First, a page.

In the two months after the election, it had been the many irregular lawyers hanging outside. Now: nobody. There was a renewed and concerted effort to keep a still-manic Rudy out….That was the nature of the Trump Oval Office: a man amid his admirers, flunkies, courtiers, relatives, with no restraints on his ability to bore, taunt, digress, or monopolize others’ time. (page 256)

In the final hours, Trump pardoned Steve Bannon, perhaps his only real act of forgiveness and magnani9mity. (page 269)

Certainly, it was a dramatic leap to credit him with intent. It suggested an ability to join cause and effect, and the logic of a plan, that anyone who knew him or had worked with him certainly understood he did not possess. (page 274)

The few people left in the Trump White House in the final days had accomplished one last task: they had kept Rudy out, blocking a hard push from the one man who might actually have gotten Trump convicted had he managed to come in and take over the impeachment defense. (pages 274-5)

The fact that he survived, without real support, without real assistance, without expertise, without backup, without anybody truly minding the store, and without truly knowing his ass from a hole in the ground, was extraordinary. Magical. (page 290)

Trump had bought Mar-a-Lago, the 1920s parvenu creation of Marjorie Merriweather Post, the socialite and cereal heiress, in 1985, during the first peak of Trump mania, meaning it to be his Palm Beach estate. But with his vast debts closing in on him in the early 1990s, he converted the place to a private club for paying members….The only membership qualification now, beyond the actual cost ($250,000, up form $150,000 before the presidency, plus a hefty yearly fee), is to be an abject Trump admirer. (pages 292-3)

Senate Republican leader Mitch McConnell now occupies the highest-most place of contempt in the Trump universe. To the extent that Trump is motivated by revenge fantasies and score settling, as he overwhelmingly is, McConnell provides a constant target. (page 295)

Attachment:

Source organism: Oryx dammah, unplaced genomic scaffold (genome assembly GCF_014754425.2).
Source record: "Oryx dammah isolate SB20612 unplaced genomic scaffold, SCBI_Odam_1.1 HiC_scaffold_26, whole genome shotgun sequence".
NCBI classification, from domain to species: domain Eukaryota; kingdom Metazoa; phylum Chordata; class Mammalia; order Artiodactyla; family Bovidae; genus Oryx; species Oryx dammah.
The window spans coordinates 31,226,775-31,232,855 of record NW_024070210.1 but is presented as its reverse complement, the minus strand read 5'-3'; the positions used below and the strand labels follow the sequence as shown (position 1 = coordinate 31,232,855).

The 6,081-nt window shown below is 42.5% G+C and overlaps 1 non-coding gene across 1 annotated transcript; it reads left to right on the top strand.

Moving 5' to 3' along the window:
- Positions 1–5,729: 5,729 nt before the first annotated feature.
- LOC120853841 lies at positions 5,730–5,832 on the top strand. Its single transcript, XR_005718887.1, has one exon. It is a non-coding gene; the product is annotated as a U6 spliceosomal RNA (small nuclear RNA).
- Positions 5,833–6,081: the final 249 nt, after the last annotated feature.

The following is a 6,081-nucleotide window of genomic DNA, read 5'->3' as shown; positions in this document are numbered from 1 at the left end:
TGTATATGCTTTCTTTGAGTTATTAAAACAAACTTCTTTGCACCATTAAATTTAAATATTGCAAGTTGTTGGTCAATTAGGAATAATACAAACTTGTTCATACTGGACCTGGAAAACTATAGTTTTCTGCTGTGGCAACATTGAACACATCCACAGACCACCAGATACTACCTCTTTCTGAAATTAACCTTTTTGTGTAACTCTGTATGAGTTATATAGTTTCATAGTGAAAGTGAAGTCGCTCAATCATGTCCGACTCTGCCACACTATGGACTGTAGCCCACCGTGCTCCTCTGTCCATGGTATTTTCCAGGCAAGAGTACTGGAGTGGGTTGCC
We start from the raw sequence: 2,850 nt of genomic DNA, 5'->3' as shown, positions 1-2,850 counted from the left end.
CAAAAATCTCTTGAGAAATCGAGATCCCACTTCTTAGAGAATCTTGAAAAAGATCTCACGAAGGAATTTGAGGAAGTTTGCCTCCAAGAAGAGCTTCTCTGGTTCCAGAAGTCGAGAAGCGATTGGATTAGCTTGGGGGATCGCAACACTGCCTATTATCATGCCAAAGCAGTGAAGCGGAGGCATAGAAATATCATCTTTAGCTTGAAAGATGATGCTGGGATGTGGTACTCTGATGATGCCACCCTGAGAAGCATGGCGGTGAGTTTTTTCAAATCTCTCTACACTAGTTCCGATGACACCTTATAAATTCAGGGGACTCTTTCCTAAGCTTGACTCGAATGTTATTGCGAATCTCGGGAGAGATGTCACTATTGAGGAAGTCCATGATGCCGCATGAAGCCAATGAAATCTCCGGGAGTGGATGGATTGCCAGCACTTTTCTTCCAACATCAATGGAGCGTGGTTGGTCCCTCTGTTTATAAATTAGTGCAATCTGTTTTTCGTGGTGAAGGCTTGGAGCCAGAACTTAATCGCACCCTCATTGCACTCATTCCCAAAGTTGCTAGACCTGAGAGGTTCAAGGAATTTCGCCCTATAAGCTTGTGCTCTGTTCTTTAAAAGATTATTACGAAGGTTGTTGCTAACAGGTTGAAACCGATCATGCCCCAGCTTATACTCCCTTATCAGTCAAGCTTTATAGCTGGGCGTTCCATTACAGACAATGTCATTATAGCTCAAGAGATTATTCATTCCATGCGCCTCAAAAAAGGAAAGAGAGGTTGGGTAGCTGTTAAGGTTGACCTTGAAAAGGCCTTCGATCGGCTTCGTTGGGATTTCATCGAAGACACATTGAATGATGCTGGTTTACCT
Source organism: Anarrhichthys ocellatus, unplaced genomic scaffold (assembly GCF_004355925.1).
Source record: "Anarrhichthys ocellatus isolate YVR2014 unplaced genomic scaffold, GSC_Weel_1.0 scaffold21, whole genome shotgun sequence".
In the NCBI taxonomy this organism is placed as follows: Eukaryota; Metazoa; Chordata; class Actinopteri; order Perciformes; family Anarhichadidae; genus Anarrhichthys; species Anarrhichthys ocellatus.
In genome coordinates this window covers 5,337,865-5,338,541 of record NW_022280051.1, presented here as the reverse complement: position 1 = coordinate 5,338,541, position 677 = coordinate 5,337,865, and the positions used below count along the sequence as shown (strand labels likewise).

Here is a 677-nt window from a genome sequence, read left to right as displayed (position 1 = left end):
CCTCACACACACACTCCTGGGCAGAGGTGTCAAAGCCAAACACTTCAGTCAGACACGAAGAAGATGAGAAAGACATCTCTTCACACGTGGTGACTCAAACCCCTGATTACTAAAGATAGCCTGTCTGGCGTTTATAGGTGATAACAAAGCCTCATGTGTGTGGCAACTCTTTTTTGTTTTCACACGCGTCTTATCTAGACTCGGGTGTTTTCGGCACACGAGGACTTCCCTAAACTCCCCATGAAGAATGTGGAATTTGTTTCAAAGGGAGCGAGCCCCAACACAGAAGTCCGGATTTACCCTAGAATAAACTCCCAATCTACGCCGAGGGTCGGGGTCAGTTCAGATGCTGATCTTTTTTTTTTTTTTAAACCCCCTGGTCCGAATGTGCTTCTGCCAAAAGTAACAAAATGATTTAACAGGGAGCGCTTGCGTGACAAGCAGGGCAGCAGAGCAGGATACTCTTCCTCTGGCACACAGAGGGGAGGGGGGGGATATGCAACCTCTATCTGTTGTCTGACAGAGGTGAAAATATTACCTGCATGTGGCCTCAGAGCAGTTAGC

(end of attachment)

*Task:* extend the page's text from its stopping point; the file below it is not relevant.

There was, briefly, a rumor that Trump himself would run in 2022 for a House seat and then, in the expectations that Republicans would retake the majority, have himself elected Speaker, and then commence the impeachment of Joe Biden. For Trump aides, though, this was risible. Speaker of the House is a “real job,” and Trump, in no way, is going to actually work. (page 296)

Andrew Cuomo, whom he had once thought would replace Biden as his Democratic opponent, and whether he would be able to hold on to his office. “Andrew is a thug – but I’m amazed. I thought he had the state totally under control.” This seemed to spur him on to a free association on other political antagonists. (page 307)

g”But the Supreme Court has shown no courage and no strength, and they have been horrible for the United States of America…” “Christie,” I prompted. “I’ve know him for a long time. He’s leaving New Jersey with one of the worst popular approval ratings in history. I helped him a lot with his problems, and he’s a very disloyal guy. I helped him a lot with his problems, and he turned out to be a very disloyal guy – and he had big problems. He’s not going anywhere. It’s too bad, because I really helped Chris Christie a lot…” (page 308)

“I gave up this life” – that is, apparently, the Palm Be4ach life – “for a life dealing with fine people but also absolute scum and treachery and fake witch hunts. People said, ‘The greatest life; look what you’ve given up.’ But I’ve also done a thousand things that nobody has done. Nobody’s done what I’ve done.” (page 309)

2 responses to this post.

  1. Posted by qpat00 on August 16, 2021 at 12:56 pm

    what we need is a book that clarifies how so many things, foreign and social got done and why by trump and the white house despite the supposed “total confusion that reigned”. All those quotes you list above JB are great PR to sell the books on trump. Too bad we do not get anything about truth….and i am not saying, when trump writes his book either. The book that i describe would probably be too dry and devoid of the drama that everybody would be looking for. Oh well, History will out.

    Reply

  2. Posted by Rex the Wonder Dog!🐶🐶🐶🐾🐾🐾 on August 16, 2021 at 3:03 pm

    The fact that he survived, without real support, without real assistance, without expertise, without backup, without anybody truly minding the store, and without truly knowing his ass from a hole in the ground, was extraordinary. Magical. (page 290)
    Laughable statement. Same Never Ending Anti-Trumper Bullshit, Different Day.
    1- Lowest Unemployment in 50 years
    2- Economy expanded at record rates to record levels
    3- Had a clear, comprehensive and defined border and immigration plan
    4- Put China in check, finally, after China ate our lunch with fraud and currency manipulation in collusion with Big Business
    5- Etc… etc … etc….

    Reply